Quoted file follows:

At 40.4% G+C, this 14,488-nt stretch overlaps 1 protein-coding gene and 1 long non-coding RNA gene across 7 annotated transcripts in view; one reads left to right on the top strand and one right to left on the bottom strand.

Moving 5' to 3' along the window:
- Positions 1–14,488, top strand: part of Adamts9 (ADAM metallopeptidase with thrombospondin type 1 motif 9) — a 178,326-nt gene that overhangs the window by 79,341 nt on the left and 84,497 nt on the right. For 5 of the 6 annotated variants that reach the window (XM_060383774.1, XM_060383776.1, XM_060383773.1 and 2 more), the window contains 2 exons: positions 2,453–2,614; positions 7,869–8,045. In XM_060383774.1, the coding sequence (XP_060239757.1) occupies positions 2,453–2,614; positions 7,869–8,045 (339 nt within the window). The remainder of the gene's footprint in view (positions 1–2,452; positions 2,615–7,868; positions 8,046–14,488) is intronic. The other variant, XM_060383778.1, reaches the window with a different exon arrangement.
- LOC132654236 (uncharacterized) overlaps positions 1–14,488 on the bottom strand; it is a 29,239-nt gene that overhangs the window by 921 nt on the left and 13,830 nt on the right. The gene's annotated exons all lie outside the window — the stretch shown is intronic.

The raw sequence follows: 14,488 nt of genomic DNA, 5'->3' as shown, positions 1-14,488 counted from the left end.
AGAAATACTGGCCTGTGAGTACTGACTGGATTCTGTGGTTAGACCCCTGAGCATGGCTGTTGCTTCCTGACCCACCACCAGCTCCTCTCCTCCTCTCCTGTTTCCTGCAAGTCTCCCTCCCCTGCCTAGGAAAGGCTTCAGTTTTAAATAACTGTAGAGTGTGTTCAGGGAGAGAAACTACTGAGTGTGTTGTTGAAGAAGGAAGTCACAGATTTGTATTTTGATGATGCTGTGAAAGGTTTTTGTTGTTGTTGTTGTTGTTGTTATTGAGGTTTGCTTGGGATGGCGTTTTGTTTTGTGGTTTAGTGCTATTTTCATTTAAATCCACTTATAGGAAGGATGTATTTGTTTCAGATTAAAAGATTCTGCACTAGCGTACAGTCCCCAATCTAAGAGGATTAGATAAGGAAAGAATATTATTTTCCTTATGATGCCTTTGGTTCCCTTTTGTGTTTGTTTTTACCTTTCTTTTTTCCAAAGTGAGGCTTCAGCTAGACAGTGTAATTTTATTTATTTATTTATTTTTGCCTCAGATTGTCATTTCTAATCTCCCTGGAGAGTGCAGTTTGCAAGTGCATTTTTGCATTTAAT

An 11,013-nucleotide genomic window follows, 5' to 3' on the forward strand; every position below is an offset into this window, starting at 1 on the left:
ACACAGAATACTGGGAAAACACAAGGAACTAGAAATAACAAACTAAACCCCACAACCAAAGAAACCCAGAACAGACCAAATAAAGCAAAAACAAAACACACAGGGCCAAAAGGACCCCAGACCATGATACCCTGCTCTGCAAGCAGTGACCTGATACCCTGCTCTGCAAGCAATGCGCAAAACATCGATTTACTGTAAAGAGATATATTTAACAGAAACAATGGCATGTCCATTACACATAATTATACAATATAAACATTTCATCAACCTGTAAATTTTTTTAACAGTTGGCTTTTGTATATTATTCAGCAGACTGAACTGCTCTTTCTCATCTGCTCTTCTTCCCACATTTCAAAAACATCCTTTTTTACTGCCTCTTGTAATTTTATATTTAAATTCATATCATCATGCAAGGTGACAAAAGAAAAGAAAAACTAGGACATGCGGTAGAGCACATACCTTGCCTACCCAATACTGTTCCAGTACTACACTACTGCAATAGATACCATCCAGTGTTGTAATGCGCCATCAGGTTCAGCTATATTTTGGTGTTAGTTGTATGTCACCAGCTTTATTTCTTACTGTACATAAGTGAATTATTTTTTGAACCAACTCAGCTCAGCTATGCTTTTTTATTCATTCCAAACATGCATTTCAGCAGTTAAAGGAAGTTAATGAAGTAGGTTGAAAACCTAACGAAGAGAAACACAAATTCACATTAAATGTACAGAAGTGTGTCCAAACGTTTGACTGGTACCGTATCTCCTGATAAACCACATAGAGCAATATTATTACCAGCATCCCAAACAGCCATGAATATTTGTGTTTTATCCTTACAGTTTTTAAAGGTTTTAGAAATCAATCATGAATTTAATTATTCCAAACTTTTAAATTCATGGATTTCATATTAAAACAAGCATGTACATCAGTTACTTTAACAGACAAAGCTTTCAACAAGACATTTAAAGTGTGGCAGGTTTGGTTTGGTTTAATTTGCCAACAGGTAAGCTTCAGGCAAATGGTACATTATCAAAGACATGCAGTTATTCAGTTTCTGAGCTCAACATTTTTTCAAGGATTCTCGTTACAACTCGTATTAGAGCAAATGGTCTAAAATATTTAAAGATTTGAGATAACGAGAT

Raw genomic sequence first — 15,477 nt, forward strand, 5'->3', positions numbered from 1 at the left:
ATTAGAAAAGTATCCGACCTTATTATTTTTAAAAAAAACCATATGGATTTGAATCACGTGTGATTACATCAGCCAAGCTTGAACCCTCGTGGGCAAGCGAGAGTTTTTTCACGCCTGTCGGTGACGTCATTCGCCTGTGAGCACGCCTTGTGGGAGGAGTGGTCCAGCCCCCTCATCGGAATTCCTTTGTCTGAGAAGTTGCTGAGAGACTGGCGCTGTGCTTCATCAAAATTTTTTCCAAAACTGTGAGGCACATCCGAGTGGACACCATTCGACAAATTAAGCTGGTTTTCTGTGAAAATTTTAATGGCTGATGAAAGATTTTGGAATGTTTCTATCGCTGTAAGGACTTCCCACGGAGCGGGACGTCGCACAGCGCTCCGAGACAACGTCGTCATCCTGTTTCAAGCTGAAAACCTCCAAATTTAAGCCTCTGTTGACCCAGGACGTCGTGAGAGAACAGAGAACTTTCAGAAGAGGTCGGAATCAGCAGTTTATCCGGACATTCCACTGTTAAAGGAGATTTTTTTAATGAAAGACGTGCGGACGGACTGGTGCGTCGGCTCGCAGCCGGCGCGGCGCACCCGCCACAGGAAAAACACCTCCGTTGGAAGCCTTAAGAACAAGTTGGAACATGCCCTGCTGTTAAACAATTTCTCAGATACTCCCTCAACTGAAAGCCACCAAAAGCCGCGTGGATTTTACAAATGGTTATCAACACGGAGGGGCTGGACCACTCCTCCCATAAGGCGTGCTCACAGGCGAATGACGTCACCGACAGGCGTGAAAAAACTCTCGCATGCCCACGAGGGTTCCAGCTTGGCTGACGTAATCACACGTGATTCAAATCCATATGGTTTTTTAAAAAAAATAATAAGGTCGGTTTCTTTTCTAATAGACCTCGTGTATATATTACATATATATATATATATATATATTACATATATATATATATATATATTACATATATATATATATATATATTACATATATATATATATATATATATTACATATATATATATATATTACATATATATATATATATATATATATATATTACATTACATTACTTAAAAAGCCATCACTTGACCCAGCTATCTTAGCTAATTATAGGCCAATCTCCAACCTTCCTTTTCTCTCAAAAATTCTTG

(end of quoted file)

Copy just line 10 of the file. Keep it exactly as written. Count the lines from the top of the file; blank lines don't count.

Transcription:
ATTAGAAAAGTATCCGACCTTATTATTTTTAAAAAAAACCATATGGATTTGAATCACGTGTGATTACATCAGCCAAGCTTGAACCCTCGTGGGCAAGCGAGAGTTTTTTCACGCCTGTCGGTGACGTCATTCGCCTGTGAGCACGCCTTGTGGGAGGAGTGGTCCAGCCCCCTCATCGGAATTCCTTTGTCTGAGAAGTTGCTGAGAGACTGGCGCTGTGCTTCATCAAAATTTTTTCCAAAACTGTGAGGCACATCCGAGTGGACACCATTCGACAAATTAAGCTGGTTTTCTGTGAAAATTTTAATGGCTGATGAAAGATTTTGGAATGTTTCTATCGCTGTAAGGACTTCCCACGGAGCGGGACGTCGCACAGCGCTCCGAGACAACGTCGTCATCCTGTTTCAAGCTGAAAACCTCCAAATTTAAGCCTCTGTTGACCCAGGACGTCGTGAGAGAACAGAGAACTTTCAGAAGAGGTCGGAATCAGCAGTTTATCCGGACATTCCACTGTTAAAGGAGATTTTTTTAATGAAAGACGTGCGGACGGACTGGTGCGTCGGCTCGCAGCCGGCGCGGCGCACCCGCCACAGGAAAAACACCTCCGTTGGAAGCCTTAAGAACAAGTTGGAACATGCCCTGCTGTTAAACAATTTCTCAGATACTCCCTCAACTGAAAGCCACCAAAAGCCGCGTGGATTTTACAAATGGTTATCAACACGGAGGGGCTGGACCACTCCTCCCATAAGGCGTGCTCACAGGCGAATGACGTCACCGACAGGCGTGAAAAAACTCTCGCATGCCCACGAGGGTTCCAGCTTGGCTGACGTAATCACACGTGATTCAAATCCATATGGTTTTTTAAAAAAAATAATAAGGTCGGTTTCTTTTCTAATAGACCTCGTGTATATATTACATATATATATATATATATATATTACATATATATATATATATATATTACATATATATATATATATATATTACATATATATATATATATATATATTACATATATATATATATATTACATATATATATATATATATATATATATATTACATTACATTACTTAAAAAGCCATCACTTGACCCAGCTATCTTAGCTAATTATAGGCCAATCTCCAACCTTCCTTTTCTCTCAAAAATTCTTG